The MVP of “Stronger Together,” who I kind of suspect will be the MVP of the entire series, is Cat Grant. Seriously, I would watch an entire hour each week of Calista Flockhart doing her best Devil Wears Prada impression while occasionally dropping feminist truthbombs on everyone. She is just great. And I don’t really think her character is portrayed particularly realistically — the head of CatCo is going to personally interview Supergirl? She’s not going to just send one of her hundreds of employees to do it for her and then reap the benefits? But this is a superhero show, so the realism is not exactly the point anyway.
No, the reason I love Cat is because she is really good at what she does — better than she realizes, even. Now that Supergirl’s limitations have become obvious (“You’re relying on your strength without technique,” Alex tells her), Cat has taken it upon herself to “take charge of Supergirl’s narrative.” She does this in two ways: asking James to use his connections with Superman and The Daily Planet to score an exclusive interview with the new hero of the hour, and telling Kara that Supergirl would best be served by starting with smaller feats of strength and building her way up to saving the world.
That first point is a bit awkward, because James already has an uncomfortable history of mixing friendship and business. He admits to Kara that his own career has been shaped less by his own accomplishments but instead by his proximity to Superman’s. Now that he’s working at a new publication, he wants to make his own name for himself. Still, once he understands that the interview really will help Supergirl’s image in the public eye, he works with Kara to make the interview happen.
The second point was, of course, unintentional. When Cat confides in Kara about her lack of confidence in Supergirl, she has no idea that she is actually talking to Supergirl. But Kara takes her words to heart. Alex, James, and Winn have become an expert team of trainers, and she spends much of the episode honing her natural abilities so that she can actually use them to the benefit of others. Without even realizing the extent of her impact, Cat truly has taken control of Supergirl’s narrative. She’s come a long way from her start as Perry White’s gossip columnist.
The dynamics between Cat and Kara / Kara and James / Kara and Alex are key to making Supergirl work as a show. Which is good, because so far, the villains are frustrating and not particularly interesting. Astra’s plans are spelled out so plainly that it’s hard to feel threatened (or even invested) in the henchmen of the week. This isn’t about them at all. And I’m not even sure we’re meant to care too deeply about Astra’s larger plans, because she’s not interested in a slow, methodical build. She reveals herself to Kara in this episode, eliminating weeks of tension that many viewers probably anticipated. Now Kara knows that it’s her mission to fight her aunt, and given how quickly she’s mastered every other task put before her, it’s not going to take long for her to figure out how to do it.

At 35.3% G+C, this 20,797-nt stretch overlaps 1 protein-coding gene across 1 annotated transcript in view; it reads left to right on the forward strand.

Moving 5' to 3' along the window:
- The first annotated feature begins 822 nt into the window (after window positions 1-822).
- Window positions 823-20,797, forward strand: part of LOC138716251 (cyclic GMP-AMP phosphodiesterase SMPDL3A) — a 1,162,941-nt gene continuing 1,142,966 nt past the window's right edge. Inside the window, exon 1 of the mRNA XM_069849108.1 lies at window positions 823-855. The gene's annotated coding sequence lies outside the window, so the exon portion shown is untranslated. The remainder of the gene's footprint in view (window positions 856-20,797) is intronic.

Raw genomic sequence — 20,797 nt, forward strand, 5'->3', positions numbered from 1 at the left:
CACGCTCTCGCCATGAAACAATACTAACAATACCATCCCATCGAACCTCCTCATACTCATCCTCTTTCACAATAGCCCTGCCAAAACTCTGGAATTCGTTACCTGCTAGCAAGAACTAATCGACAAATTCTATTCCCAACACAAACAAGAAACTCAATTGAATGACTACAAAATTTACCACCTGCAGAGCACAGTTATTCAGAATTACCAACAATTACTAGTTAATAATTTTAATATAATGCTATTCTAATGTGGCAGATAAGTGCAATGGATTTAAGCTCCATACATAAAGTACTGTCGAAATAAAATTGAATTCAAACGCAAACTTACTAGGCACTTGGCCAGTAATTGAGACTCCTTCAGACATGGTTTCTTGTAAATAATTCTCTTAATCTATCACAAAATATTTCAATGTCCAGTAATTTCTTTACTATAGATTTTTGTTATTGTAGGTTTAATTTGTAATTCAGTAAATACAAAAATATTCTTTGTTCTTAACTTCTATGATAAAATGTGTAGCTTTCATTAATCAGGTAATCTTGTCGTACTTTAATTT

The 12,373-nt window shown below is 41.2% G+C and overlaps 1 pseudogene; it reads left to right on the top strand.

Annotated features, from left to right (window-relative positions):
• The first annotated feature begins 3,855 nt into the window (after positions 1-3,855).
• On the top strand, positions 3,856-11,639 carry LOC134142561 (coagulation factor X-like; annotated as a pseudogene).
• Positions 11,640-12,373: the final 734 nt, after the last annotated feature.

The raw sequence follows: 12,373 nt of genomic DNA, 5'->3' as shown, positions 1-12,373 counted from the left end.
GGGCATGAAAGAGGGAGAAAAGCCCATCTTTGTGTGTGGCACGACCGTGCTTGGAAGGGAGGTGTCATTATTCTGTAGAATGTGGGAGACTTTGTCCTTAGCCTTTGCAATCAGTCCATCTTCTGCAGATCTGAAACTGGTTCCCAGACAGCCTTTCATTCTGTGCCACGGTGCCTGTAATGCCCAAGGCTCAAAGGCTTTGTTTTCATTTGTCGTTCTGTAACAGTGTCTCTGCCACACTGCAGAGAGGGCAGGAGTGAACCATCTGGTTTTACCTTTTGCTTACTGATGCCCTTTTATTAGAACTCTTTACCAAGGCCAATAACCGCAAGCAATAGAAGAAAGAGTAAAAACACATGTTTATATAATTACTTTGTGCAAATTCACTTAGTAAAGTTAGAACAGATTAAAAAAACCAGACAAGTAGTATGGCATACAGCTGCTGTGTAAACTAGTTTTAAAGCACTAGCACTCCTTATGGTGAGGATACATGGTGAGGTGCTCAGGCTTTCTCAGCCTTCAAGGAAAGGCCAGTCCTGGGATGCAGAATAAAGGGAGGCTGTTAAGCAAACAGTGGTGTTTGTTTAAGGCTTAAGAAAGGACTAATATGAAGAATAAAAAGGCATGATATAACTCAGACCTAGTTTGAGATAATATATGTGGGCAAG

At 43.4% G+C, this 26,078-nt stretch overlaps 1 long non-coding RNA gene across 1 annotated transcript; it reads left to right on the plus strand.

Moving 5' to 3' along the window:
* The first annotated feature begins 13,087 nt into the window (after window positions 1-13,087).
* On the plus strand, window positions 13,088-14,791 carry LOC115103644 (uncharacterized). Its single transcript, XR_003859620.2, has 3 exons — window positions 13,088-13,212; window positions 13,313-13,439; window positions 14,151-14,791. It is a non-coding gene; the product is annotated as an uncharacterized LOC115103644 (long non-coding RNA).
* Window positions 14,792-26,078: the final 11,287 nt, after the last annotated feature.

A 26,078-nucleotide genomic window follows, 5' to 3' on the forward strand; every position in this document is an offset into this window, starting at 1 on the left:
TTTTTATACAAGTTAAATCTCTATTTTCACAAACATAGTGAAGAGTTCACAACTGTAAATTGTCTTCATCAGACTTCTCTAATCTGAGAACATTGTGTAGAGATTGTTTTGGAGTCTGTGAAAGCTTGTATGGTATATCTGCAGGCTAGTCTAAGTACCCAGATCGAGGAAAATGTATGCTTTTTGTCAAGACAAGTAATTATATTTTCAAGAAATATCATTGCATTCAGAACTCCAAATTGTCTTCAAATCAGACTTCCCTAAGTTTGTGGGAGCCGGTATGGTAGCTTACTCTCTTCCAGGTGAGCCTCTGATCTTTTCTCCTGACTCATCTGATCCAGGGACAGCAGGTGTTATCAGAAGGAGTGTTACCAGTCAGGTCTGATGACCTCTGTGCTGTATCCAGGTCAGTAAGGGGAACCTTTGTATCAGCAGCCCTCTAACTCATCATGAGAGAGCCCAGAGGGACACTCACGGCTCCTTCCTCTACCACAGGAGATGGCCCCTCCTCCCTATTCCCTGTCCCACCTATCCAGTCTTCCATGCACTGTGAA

Unless, of course, Astra is not the real villain of the season. At this point, we don’t know much about DEO head Hank Henshaw (AKA David Estes! Remember him, from the not-awful parts of Homeland?). We know that he’s lost some of his family, we know that he is skeptical of Supergirl being an asset to his agency, and we know that he has deep professional respect for Alex. That’s mostly it.
Oh, one other thing — we know now that, sometimes, Henshaw has glowing red eyes.
If you, like me, were surprised by Henshaw’s glowing red eyes toward the end of the episode, then you, like me, have probably not read many comics! (I mean, I’ve read a few. Get at me if you wanna talk Alison Bechdel.) Limited research tells me that, in the DC Universe, Henshaw has been an enemy of both Superman and the Green Lantern, and he was later reintroduced as “Cyborg Superman.” So the glowing red eyes that we see ever-so-briefly in this episode are…cyborg eyes, perhaps? Is there an allegiance between Henshaw and Astra that we have yet to see? Or is the DEO a cover for a larger operation to destroy all alien life on Earth, Kara Zor-El included? My instinct is to say that it’s far too early to tell, but given the quick pace at which this season is already moving, I wouldn’t be shocked if some of these questions are addressed as early as next week. Stay tuned.